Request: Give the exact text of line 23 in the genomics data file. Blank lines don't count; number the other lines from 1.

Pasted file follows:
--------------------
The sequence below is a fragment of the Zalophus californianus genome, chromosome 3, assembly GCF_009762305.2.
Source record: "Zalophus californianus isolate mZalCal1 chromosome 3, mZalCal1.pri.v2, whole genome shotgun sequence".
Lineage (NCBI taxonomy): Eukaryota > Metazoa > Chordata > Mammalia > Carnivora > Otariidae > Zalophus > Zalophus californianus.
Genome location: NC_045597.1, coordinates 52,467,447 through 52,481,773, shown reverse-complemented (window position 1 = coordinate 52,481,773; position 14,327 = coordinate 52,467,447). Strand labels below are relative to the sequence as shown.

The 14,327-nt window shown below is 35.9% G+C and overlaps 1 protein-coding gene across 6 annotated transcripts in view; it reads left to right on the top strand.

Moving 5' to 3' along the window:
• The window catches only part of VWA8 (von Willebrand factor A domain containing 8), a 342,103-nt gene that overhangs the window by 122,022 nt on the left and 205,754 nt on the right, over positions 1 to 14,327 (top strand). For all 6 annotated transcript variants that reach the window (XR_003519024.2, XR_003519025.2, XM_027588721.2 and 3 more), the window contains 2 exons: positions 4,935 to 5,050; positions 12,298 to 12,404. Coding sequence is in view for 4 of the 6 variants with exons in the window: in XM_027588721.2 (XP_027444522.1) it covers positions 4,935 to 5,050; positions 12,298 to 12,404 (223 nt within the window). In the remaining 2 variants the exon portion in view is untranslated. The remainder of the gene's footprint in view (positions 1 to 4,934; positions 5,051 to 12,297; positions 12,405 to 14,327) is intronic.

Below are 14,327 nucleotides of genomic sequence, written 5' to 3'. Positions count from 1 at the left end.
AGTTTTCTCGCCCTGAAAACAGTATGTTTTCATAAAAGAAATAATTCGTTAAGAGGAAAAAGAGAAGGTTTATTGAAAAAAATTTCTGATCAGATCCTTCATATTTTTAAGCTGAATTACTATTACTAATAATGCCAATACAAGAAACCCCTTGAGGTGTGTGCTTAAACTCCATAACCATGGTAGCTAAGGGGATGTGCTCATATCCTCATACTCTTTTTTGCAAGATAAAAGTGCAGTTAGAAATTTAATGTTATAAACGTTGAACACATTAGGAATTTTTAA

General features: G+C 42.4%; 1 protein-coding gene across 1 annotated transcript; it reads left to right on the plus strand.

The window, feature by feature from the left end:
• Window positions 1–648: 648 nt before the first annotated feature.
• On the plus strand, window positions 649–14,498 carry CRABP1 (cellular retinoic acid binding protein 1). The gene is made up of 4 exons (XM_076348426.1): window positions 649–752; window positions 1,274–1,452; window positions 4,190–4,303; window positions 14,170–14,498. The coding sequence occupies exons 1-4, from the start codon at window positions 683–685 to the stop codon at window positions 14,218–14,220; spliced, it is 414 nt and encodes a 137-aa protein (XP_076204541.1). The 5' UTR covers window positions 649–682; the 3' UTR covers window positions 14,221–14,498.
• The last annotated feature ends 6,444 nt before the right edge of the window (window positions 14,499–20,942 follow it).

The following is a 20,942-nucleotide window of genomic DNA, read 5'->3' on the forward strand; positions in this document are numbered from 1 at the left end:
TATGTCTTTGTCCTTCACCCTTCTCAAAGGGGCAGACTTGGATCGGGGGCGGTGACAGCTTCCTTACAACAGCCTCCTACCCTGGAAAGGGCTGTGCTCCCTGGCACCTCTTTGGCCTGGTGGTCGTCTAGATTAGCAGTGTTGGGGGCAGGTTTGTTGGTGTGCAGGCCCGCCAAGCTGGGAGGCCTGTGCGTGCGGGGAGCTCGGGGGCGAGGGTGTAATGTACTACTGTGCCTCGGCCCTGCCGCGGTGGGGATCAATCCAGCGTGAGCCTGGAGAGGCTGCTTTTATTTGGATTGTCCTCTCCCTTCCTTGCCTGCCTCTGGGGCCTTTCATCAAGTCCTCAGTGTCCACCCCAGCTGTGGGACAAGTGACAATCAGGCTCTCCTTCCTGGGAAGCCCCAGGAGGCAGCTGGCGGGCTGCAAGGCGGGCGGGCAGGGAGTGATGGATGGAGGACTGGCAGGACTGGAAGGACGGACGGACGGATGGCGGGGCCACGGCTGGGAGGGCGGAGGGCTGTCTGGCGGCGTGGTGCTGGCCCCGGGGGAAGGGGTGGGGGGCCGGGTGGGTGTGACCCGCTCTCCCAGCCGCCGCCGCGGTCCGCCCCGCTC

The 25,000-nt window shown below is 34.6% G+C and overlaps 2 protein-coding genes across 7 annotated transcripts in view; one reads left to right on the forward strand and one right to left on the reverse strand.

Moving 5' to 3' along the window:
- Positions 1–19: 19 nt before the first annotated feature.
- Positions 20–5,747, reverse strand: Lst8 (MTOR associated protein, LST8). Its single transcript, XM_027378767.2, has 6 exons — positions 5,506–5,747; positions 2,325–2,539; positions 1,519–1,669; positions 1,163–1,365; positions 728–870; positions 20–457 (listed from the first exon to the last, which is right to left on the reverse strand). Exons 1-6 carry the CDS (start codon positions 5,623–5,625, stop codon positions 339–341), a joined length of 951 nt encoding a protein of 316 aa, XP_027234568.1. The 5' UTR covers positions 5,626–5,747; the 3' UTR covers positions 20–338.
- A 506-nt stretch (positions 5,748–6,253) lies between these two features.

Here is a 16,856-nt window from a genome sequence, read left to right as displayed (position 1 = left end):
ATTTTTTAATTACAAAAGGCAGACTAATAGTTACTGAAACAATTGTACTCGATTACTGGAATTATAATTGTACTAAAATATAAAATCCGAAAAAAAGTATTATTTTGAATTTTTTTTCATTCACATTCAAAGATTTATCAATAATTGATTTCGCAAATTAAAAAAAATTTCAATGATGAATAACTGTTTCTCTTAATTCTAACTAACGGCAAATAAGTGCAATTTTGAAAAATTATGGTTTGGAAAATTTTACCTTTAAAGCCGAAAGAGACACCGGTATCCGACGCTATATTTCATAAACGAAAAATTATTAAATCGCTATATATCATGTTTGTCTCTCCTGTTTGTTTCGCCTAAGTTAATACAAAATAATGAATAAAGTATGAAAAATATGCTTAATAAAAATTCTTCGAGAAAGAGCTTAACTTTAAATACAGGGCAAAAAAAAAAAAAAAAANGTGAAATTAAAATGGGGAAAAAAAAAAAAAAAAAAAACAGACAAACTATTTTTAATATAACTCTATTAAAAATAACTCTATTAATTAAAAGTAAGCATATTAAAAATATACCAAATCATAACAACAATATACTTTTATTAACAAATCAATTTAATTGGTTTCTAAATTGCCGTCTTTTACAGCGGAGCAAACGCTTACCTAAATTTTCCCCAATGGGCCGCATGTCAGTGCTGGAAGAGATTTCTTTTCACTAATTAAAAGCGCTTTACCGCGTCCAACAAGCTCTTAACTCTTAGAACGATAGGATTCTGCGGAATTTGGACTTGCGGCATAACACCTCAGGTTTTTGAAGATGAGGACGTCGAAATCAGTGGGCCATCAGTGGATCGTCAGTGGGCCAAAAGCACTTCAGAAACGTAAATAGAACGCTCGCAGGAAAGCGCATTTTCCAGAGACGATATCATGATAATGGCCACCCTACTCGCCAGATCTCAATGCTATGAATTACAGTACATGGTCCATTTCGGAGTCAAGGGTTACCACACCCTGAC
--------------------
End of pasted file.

ATTTTTTAATTACAAAAGGCAGACTAATAGTTACTGAAACAATTGTACTCGATTACTGGAATTATAATTGTACTAAAATATAAAATCCGAAAAAAAGTATTATTTTGAATTTTTTTTCATTCACATTCAAAGATTTATCAATAATTGATTTCGCAAATTAAAAAAAATTTCAATGATGAATAACTGTTTCTCTTAATTCTAACTAACGGCAAATAAGTGCAATTTTGAAAAATTATGGTTTGGAAAATTTTACCTTTAAAGCCGAAAGAGACACCGGTATCCGACGCTATATTTCATAAACGAAAAATTATTAAATCGCTATATATCATGTTTGTCTCTCCTGTTTGTTTCGCCTAAGTTAATACAAAATAATGAATAAAGTATGAAAAATATGCTTAATAAAAATTCTTCGAGAAAGAGCTTAACTTTAAATACAGGGCAAAAAAAAAAAAAAAAANGTGAAATTAAAATGGGGAAAAAAAAAAAAAAAAAAAACAGACAAACTATTTTTAATATAACTCTATTAAAAATAACTCTATTAATTAAAAGTAAGCATATTAAAAATATACCAAATCATAACAACAATATACTTTTATTAACAAATCAATTTAATTGGTTTCTAAATTGCCGTCTTTTACAGCGGAGCAAACGCTTACCTAAATTTTCCCCAATGGGCCGCATGTCAGTGCTGGAAGAGATTTCTTTTCACTAATTAAAAGCGCTTTACCGCGTCCAACAAGCTCTTAACTCTTAGAACGATAGGATTCTGCGGAATTTGGACTTGCGGCATAACACCTCAGGTTTTTGAAGATGAGGACGTCGAAATCAGTGGGCCATCAGTGGATCGTCAGTGGGCCAAAAGCACTTCAGAAACGTAAATAGAACGCTCGCAGGAAAGCGCATTTTCCAGAGACGATATCATGATAATGGCCACCCTACTCGCCAGATCTCAATGCTATGAATTACAGTACATGGTCCATTTCGGAGTCAAGGGTTACCACACCCTGAC